Musically, Cripple and Casino is a very simple band, playing "pure" indie-rock in which we can hear a rich legacy of melodic rock from the era of punk/post-punk (Ramones, Joy Division, Gang Of Four, Scratch Acid), alternative rock from the late 80s (Pixies, Husker Du), noise-rock (Sonic Youth, The Jesus Lizard, Shellac), post-hardcore (Fugazi), as well as an influence of pleny of contemporary retro bands. The bass is finely tuned with its distorted effects, the rhythm is quite simple and groovy, and the two most important parts - the guitar and female vocal - are the most impressive part of the band. This album definitely deserves to be found in the collection of every picky audiophile who has a thing for tight and contemporary rock of the 21st century. Indeed, it is not at all strange that this album was published in the USA, because the band is quite a classic underground rock band from across the ocean, the only things linking them to Croatia being their blood and their homes.
Says Aversion Online...
The oddly named Cripple and Casino is an excellent band from Croatia, and their self-titled debut full-length was released by Olympia, Washington-based label Radio is Down sometime last year. I was familiar with neither the band nor the label prior to receiving this album for review, but I love situations like this where I'm randomly taken by surprise and really dig a random album I had never heard of before – especially when it's from somewhere like Croatia, since you just don't get exposed to Croatian acts every day, you know? The band describes their sound as a combination of "post-punk, noise rock, and post-hardcore" that continues "the sonic legacy of Fugazi, The Jesus Lizard, Sonic Youth, Jawbox, etc." Admittedly I don't listen to a ton of bands of this nature, but I'm always interested to hear more quality music from this general realm, and I certainly agree with their assessment of their sound (which has a definite 90's vibe, in my opinion). Most of the vocals are kind of half-spoken, half-shouted, or half-sung, and the music is loaded with a strong blend of caustic, angular riffing around roving basslines; driving "alt. rock" power chords; little bits and pieces of melody; and plenty of spacious breaks that let the rhythm section do most of the legwork. They do a great job of creating memorable (and almost catchy, at times) arrangements from all of these assorted sounds, and I really am a huge fan of this stuff, so I'm glad the band contacted me about checking out their work!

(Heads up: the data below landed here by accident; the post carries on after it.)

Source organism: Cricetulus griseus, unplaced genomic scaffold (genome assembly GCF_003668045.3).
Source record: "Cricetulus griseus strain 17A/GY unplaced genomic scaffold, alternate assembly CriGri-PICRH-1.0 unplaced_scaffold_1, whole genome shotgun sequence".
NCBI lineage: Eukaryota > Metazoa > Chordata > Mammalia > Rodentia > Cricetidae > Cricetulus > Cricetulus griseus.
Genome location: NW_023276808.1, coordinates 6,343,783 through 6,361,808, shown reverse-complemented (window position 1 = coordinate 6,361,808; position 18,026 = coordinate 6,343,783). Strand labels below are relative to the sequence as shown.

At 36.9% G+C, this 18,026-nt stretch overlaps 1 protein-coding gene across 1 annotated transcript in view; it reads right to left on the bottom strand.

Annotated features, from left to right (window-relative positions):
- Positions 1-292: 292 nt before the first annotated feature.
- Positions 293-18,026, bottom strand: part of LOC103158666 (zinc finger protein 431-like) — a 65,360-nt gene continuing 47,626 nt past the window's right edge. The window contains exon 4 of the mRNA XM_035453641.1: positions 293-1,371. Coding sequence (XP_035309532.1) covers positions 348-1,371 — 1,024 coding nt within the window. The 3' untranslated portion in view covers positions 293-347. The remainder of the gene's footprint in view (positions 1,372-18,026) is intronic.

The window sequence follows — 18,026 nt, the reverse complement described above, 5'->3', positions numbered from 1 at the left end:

Says Jonathan Harnish, Built On A Weak Spot...
I like how Cripple and Casino has a bio that begins with “Straight Outta Croatia”, probably shouldn’t make me chuckle a bit, but it worked. Anyway, this foursome calls Zagreb, Croatia home and haven’t necessarily been together very long, however long enough to put out this relatively solid piece of work last year on Radio is Down. While they tend to cite a number of late 80’s/early 90’s DC bands as influences, I don’t necessarily hear that as much on their self-titled debut as much as I hear more of a pulsating bass driven sound akin to early 80’s post-punk. I don’t think I really need to name names here. However, the end result kind of comes off sounding similar to that of McLusky but with some pretty nice female vocals of the spoken/shouted variety. There is plenty to like about what they are doing, and really there is more of an amalgamation of styles at play here that I am probably giving them credit for. Enjoy this however, wherever it may be coming from.